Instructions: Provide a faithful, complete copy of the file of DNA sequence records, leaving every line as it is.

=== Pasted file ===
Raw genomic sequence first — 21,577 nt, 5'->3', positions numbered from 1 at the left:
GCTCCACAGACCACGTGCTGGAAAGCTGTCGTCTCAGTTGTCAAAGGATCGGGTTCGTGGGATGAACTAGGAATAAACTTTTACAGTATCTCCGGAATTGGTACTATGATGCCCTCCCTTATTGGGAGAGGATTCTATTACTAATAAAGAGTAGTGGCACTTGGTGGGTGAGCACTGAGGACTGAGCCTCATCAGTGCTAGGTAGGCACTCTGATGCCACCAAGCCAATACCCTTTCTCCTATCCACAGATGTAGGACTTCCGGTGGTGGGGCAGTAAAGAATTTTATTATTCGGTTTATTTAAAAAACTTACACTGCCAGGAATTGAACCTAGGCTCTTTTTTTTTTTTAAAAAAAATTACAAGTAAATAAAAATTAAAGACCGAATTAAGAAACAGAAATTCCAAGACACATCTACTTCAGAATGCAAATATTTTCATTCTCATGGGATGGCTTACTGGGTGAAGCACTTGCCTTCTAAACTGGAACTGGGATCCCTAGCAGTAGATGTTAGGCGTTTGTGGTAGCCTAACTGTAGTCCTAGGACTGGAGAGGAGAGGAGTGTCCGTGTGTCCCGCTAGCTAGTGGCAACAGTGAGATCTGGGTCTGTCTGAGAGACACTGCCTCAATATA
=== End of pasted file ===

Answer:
Raw genomic sequence first — 21,577 nt, 5'->3', positions numbered from 1 at the left:
GCTCCACAGACCACGTGCTGGAAAGCTGTCGTCTCAGTTGTCAAAGGATCGGGTTCGTGGGATGAACTAGGAATAAACTTTTACAGTATCTCCGGAATTGGTACTATGATGCCCTCCCTTATTGGGAGAGGATTCTATTACTAATAAAGAGTAGTGGCACTTGGTGGGTGAGCACTGAGGACTGAGCCTCATCAGTGCTAGGTAGGCACTCTGATGCCACCAAGCCAATACCCTTTCTCCTATCCACAGATGTAGGACTTCCGGTGGTGGGGCAGTAAAGAATTTTATTATTCGGTTTATTTAAAAAACTTACACTGCCAGGAATTGAACCTAGGCTCTTTTTTTTTTTTAAAAAAAATTACAAGTAAATAAAAATTAAAGACCGAATTAAGAAACAGAAATTCCAAGACACATCTACTTCAGAATGCAAATATTTTCATTCTCATGGGATGGCTTACTGGGTGAAGCACTTGCCTTCTAAACTGGAACTGGGATCCCTAGCAGTAGATGTTAGGCGTTTGTGGTAGCCTAACTGTAGTCCTAGGACTGGAGAGGAGAGGAGTGTCCGTGTGTCCCGCTAGCTAGTGGCAACAGTGAGATCTGGGTCTGTCTGAGAGACACTGCCTCAATATA